Other programming embodiments are possible for adjusting resolution parameters. Microcontroller 16 can be programmed, for example, so that "negative" movements (-X and/or -Y) would result in sequences that take the following form: normal resolution, low resolution, very low resolution, very high resolution, etc. Furthermore, the operational sequence is not limited to the adjustments previously stated. Theoretically, an infinite number of adjustments are possible. Additionally, the preferred embodiment, as disclosed, utilizes a two switch computer mouse. Other embodiments are possible utilizing a different number of switches.
The description of the preferred embodiment utilizes an off-the shelf microcontroller 16. The advantage to using an off-the-shelf microcontroller 16 as opposed to an off-the-shelf microprocessor, for example, is that the entire processing system is packaged in one integrated circuit (I.C.) without the need for external support Read Only Memory (ROM) Random Access Memory (RAM), or A/D conversion. Utilizing an off-the-shelf microcontroller also allows all circuitry and operational sequences to be integrated within the mechanical dimensions of a "standard" size computer mouse. Other embodiments utilizing state-of-the-art integrated circuit (IC) technology, for example, would be the fabrication and utilization of an application specific integrated circuit (ASIC) that contains the required circuitry and performs the same operational sequence outlined in FIG. 2. This type of embodiment would further reduce the size or required "real estate" for the mouse's internal electronics.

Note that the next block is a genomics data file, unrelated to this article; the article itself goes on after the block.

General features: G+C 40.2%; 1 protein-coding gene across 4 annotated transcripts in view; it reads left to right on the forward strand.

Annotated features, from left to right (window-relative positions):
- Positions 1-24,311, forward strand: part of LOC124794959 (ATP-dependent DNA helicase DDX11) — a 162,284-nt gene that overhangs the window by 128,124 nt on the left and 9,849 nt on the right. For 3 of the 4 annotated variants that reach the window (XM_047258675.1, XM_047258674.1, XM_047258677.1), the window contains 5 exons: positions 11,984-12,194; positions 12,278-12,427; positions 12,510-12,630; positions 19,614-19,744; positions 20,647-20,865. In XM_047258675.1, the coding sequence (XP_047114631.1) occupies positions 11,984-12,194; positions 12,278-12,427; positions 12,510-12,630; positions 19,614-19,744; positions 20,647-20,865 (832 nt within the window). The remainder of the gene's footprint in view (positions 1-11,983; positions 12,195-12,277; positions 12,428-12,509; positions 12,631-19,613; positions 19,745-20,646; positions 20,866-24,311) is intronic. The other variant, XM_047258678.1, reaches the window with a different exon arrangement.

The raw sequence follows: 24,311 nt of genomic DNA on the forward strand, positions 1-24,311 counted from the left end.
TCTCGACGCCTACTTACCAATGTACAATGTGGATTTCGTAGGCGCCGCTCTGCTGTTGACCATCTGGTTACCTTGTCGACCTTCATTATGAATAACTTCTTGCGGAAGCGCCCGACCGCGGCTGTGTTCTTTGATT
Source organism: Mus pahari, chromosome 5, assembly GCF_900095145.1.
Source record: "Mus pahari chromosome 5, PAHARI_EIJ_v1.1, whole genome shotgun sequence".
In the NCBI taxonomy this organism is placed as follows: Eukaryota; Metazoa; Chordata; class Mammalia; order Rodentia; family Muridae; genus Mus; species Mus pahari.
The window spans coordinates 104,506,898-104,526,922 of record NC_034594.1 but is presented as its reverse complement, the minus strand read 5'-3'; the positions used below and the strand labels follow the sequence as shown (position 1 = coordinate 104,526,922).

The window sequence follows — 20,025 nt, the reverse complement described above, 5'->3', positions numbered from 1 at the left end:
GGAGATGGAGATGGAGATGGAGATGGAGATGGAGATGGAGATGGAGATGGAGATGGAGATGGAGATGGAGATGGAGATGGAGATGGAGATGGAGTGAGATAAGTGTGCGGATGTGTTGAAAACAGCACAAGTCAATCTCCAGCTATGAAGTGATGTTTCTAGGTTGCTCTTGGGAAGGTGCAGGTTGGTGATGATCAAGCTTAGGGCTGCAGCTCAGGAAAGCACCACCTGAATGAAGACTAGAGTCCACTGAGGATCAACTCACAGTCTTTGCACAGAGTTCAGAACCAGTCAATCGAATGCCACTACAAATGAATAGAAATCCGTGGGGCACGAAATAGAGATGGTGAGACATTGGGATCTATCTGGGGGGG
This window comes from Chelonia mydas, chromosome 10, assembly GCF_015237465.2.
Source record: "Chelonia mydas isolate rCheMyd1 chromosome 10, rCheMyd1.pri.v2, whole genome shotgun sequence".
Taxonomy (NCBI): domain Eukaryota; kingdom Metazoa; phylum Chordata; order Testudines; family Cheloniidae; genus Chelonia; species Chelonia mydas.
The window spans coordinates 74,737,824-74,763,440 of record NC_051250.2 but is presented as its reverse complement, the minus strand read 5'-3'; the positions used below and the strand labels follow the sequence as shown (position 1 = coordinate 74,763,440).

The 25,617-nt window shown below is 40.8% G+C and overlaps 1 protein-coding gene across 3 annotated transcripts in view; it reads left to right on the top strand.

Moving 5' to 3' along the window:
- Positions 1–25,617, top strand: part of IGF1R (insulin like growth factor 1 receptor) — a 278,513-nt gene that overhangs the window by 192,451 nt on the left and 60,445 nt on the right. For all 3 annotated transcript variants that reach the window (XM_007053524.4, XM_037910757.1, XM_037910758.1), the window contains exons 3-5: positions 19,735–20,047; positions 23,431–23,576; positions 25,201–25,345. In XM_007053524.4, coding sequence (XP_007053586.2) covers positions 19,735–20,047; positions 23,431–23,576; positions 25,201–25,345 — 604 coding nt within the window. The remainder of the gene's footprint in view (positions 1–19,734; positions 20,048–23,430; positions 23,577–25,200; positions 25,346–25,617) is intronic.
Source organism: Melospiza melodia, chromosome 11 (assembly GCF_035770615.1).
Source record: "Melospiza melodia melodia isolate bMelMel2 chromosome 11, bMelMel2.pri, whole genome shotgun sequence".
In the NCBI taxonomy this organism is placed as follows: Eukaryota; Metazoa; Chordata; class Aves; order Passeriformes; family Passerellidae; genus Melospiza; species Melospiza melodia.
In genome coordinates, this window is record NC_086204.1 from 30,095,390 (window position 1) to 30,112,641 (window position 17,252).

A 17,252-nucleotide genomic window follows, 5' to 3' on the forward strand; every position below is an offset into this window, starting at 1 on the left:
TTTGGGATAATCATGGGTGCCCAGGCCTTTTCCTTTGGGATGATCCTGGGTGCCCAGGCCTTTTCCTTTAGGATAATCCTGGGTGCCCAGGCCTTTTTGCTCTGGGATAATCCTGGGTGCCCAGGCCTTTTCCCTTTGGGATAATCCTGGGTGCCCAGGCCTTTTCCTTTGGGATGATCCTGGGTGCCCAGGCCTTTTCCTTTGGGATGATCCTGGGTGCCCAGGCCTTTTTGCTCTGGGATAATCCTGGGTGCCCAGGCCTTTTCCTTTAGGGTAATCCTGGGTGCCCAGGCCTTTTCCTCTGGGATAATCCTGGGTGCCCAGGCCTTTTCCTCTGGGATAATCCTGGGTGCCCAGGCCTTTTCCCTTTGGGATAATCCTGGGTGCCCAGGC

It should be noted that some computer manufacturers have proposed a separate mouse I/0 port on their computers so as not to use one of the two standard "COM" serial ports (for a serial mouse) or an internal expansion board slot (for a parallel bus mouse). Microcontroller 16 contains sufficient I/0 capabilities to meet the needs of any special vendor unique interface requirements and the processing sequence depicted in FIG. 2 can be applied to any mouse regardless of its electrical interface.
It will be understood that many additional changes in the details, materials, steps, and arrangement of parts, which have been herein described and illustrated in order to explain the nature of the invention, may be made by those skilled in the art within the principle and scope of the invention as expressed in the appended claims.
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|Cooperative Classification||G06F3/0383, G06F3/038|
|European Classification||G06F3/038E, G06F3/038|
|Jan 9, 1996||REMI||Maintenance fee reminder mailed|
|Jun 2, 1996||LAPS||Lapse for failure to pay maintenance fees|
|Aug 13, 1996||FP||Expired due to failure to pay maintenance fee|
Effective date: 19960605